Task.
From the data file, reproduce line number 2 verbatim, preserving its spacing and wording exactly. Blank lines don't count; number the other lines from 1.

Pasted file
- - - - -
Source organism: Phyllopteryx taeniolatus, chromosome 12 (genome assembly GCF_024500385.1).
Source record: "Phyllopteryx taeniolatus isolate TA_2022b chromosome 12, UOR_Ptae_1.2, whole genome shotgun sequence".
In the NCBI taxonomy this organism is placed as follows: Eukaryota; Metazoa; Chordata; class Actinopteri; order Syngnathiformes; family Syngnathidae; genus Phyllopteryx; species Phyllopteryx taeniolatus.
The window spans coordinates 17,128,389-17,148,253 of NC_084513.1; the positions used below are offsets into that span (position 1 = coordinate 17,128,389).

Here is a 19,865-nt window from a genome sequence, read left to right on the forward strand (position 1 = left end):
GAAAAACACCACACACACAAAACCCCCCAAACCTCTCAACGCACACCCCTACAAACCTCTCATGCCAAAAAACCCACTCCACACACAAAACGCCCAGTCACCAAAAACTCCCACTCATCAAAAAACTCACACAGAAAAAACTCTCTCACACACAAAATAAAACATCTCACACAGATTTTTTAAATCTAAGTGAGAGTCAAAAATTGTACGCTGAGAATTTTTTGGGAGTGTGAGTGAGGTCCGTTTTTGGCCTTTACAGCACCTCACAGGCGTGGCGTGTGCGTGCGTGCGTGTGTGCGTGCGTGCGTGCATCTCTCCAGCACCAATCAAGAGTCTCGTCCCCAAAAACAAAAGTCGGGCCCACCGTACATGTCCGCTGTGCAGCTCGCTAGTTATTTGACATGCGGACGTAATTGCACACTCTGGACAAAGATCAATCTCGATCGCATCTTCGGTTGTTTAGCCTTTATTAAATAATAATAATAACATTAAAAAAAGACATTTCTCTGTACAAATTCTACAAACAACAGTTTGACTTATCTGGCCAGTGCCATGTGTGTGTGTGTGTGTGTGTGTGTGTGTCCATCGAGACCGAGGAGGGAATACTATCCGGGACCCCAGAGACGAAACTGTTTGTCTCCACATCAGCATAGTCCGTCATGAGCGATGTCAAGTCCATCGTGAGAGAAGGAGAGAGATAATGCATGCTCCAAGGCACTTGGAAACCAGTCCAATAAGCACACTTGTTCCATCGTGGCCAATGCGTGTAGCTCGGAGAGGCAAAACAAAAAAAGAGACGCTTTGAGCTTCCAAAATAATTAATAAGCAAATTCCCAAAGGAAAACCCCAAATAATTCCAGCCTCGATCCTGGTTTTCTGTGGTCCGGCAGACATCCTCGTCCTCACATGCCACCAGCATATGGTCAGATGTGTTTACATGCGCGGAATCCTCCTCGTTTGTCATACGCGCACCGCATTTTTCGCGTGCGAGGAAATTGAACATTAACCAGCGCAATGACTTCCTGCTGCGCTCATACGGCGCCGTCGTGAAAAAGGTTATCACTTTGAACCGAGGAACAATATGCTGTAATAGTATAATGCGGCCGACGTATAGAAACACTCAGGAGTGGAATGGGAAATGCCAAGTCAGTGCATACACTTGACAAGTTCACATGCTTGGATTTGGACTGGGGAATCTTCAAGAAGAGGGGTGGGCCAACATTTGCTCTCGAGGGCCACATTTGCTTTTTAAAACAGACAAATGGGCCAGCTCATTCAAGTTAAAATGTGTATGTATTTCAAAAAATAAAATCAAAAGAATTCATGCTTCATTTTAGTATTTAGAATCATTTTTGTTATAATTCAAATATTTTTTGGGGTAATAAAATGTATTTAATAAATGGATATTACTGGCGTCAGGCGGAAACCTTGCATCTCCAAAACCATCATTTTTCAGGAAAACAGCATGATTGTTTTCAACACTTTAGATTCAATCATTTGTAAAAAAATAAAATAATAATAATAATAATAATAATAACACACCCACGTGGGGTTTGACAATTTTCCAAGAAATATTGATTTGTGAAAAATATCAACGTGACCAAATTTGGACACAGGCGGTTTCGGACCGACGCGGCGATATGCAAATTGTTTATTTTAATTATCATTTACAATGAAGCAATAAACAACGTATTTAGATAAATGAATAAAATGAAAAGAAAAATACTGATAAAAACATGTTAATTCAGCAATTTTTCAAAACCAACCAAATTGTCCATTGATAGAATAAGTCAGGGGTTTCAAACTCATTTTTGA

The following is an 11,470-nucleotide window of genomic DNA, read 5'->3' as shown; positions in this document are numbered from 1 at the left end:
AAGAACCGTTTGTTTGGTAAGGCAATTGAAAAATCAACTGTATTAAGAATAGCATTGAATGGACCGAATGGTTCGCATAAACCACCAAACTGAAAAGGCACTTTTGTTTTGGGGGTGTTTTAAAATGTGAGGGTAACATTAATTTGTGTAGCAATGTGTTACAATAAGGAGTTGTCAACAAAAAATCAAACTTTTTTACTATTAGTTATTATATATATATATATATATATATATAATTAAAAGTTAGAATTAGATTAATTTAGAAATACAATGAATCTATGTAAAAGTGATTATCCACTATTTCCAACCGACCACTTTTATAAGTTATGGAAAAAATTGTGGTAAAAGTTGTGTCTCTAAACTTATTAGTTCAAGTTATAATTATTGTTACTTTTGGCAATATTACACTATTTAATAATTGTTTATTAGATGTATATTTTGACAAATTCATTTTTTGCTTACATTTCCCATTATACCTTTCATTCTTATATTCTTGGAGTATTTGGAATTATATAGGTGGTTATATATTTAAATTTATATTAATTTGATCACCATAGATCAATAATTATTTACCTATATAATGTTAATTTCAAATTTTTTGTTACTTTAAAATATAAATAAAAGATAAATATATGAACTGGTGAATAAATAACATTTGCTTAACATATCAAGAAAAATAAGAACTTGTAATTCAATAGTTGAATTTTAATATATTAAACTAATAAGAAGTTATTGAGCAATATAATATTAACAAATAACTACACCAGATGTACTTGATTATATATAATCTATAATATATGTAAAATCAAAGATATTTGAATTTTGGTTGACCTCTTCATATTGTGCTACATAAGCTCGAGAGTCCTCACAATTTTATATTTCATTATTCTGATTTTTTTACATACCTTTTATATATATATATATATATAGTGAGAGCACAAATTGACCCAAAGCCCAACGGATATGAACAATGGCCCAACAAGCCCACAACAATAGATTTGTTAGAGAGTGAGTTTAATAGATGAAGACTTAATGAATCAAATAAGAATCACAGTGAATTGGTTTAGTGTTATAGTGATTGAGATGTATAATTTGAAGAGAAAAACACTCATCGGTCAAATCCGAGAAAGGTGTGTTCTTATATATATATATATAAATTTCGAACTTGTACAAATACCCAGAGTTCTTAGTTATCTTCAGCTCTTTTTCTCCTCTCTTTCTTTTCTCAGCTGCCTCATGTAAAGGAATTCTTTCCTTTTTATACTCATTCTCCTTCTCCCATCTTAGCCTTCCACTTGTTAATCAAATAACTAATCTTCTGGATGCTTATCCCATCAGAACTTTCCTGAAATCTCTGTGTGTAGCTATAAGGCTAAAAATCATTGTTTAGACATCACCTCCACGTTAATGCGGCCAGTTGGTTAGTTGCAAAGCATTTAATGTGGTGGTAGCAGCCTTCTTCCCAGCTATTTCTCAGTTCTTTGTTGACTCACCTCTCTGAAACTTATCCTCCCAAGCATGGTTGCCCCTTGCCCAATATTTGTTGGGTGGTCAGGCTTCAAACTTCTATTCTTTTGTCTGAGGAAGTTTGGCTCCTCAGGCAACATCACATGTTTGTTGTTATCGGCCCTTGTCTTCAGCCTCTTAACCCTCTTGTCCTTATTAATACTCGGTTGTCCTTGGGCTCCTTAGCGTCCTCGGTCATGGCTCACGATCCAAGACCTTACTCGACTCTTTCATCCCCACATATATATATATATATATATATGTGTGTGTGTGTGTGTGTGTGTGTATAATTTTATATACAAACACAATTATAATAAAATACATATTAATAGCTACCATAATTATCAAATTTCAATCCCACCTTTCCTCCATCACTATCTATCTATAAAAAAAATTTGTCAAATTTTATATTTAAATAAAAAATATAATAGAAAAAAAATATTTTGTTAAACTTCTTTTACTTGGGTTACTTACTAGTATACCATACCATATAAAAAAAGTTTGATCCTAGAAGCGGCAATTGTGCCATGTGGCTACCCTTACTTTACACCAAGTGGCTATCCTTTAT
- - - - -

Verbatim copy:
Source record: "Phyllopteryx taeniolatus isolate TA_2022b chromosome 12, UOR_Ptae_1.2, whole genome shotgun sequence".